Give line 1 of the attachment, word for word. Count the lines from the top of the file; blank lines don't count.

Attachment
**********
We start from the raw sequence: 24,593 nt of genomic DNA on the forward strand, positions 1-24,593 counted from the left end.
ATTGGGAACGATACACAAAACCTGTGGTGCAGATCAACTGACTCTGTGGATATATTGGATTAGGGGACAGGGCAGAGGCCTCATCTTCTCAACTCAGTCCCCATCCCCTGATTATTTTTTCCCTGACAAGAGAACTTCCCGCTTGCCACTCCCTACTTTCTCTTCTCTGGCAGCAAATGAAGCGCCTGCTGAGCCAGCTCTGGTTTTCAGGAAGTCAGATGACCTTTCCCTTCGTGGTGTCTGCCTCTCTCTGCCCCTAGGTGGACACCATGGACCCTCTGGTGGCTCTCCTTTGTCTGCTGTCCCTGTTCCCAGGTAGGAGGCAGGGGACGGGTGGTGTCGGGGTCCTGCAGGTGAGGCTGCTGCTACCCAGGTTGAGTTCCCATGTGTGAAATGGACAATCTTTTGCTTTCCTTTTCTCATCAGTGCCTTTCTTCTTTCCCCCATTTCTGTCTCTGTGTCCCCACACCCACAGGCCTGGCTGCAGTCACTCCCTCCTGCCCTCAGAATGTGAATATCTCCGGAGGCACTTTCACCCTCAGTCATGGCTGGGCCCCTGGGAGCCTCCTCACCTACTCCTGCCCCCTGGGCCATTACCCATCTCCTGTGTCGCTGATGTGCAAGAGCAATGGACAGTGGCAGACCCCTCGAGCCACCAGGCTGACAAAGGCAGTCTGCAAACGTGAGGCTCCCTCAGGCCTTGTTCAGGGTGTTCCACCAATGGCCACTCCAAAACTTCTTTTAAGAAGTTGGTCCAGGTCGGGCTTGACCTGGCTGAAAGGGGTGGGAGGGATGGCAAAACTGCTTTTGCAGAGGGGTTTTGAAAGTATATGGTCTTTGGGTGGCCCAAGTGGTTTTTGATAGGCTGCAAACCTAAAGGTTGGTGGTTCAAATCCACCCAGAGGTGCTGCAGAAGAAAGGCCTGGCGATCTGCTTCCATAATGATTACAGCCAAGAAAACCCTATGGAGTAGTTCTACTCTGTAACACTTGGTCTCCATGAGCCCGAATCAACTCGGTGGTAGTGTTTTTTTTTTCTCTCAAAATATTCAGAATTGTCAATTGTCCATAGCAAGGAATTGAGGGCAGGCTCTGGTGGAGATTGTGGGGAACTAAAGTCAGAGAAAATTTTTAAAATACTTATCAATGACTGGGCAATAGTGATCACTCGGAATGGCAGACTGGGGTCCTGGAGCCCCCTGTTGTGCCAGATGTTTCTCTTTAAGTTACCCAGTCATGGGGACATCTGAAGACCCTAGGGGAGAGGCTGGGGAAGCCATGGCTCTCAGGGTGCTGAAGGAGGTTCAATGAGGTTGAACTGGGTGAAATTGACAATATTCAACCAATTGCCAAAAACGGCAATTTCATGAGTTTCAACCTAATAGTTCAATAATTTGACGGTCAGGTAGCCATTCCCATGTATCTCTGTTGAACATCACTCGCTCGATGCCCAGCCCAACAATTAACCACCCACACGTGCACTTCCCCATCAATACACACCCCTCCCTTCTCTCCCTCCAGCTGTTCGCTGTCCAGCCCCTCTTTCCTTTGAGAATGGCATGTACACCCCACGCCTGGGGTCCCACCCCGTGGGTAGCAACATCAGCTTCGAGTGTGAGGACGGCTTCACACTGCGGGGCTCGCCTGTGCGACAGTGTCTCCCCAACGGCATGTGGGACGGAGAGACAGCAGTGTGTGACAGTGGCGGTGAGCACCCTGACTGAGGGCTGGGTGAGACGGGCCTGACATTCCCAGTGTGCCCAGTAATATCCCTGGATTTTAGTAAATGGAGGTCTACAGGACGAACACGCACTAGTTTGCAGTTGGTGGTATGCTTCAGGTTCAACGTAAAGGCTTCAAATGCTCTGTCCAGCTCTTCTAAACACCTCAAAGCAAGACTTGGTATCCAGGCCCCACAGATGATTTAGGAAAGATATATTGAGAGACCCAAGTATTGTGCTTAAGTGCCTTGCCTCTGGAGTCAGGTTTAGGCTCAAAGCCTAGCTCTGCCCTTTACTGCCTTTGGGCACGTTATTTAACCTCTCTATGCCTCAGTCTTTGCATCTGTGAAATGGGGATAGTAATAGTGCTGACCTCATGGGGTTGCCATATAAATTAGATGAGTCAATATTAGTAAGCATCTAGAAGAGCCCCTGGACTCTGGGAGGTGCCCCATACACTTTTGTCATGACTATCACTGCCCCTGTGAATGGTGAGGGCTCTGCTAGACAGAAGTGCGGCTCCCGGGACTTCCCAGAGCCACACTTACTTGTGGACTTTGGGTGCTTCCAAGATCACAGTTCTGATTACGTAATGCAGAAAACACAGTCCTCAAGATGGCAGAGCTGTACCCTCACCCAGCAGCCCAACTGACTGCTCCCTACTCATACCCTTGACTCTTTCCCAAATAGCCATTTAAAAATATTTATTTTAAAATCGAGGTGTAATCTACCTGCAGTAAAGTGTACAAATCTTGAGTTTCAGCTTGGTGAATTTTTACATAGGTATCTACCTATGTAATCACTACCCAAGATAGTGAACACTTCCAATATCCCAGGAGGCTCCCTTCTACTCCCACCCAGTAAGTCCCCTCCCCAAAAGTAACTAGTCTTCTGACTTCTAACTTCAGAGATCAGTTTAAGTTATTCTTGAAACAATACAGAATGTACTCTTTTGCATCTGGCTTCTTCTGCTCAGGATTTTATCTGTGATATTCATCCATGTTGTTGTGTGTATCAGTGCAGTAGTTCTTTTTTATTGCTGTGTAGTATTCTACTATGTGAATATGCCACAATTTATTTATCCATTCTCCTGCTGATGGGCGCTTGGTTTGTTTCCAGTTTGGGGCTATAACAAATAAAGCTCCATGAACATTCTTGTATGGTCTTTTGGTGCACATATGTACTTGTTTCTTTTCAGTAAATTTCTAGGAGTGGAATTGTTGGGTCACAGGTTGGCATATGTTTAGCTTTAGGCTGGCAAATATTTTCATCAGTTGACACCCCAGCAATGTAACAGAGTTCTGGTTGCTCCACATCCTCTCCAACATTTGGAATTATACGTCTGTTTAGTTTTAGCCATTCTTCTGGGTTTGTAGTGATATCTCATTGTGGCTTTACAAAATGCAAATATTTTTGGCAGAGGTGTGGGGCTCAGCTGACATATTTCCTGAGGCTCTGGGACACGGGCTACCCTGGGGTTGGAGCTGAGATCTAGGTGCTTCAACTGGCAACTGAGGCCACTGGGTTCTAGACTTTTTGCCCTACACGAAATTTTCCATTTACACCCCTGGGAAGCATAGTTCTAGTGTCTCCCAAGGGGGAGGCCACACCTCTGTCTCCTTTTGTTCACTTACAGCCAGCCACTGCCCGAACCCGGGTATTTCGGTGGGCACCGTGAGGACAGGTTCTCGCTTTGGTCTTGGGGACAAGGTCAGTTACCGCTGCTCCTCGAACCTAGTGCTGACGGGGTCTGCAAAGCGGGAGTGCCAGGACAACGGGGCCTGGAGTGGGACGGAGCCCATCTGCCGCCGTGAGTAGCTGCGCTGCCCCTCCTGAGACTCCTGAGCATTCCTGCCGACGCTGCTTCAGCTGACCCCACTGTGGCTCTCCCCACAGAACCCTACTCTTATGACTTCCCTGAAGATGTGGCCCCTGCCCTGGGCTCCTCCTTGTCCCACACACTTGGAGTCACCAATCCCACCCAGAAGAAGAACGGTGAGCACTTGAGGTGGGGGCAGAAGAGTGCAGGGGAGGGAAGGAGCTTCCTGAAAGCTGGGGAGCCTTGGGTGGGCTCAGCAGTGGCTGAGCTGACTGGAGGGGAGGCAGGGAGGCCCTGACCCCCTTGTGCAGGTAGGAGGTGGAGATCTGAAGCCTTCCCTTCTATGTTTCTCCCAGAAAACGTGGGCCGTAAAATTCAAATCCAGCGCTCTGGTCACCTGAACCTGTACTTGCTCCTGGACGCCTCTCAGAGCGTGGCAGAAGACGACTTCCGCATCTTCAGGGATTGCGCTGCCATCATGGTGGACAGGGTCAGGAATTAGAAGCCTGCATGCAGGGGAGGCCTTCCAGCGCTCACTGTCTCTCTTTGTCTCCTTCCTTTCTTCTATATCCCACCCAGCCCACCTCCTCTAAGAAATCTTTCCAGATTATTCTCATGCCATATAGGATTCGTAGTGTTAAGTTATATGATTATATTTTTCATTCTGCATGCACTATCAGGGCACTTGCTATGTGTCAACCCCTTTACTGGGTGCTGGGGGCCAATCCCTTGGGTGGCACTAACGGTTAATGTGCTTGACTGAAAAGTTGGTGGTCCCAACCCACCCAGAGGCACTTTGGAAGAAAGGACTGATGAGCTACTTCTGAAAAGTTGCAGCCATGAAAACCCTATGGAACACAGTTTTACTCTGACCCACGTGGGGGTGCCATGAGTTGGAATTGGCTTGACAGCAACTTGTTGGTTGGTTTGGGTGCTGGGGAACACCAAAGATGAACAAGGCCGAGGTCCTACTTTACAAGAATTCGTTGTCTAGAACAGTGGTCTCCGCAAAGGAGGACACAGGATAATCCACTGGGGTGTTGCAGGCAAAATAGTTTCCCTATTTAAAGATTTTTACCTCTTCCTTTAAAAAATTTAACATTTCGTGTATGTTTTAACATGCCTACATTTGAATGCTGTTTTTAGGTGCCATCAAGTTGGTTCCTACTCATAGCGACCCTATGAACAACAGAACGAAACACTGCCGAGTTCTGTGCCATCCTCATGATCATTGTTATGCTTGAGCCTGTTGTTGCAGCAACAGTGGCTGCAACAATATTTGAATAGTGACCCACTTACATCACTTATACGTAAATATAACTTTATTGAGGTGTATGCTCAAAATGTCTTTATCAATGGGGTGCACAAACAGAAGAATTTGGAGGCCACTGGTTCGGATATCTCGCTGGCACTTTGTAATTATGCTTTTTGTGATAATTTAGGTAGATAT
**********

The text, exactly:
We start from the raw sequence: 24,593 nt of genomic DNA on the forward strand, positions 1-24,593 counted from the left end.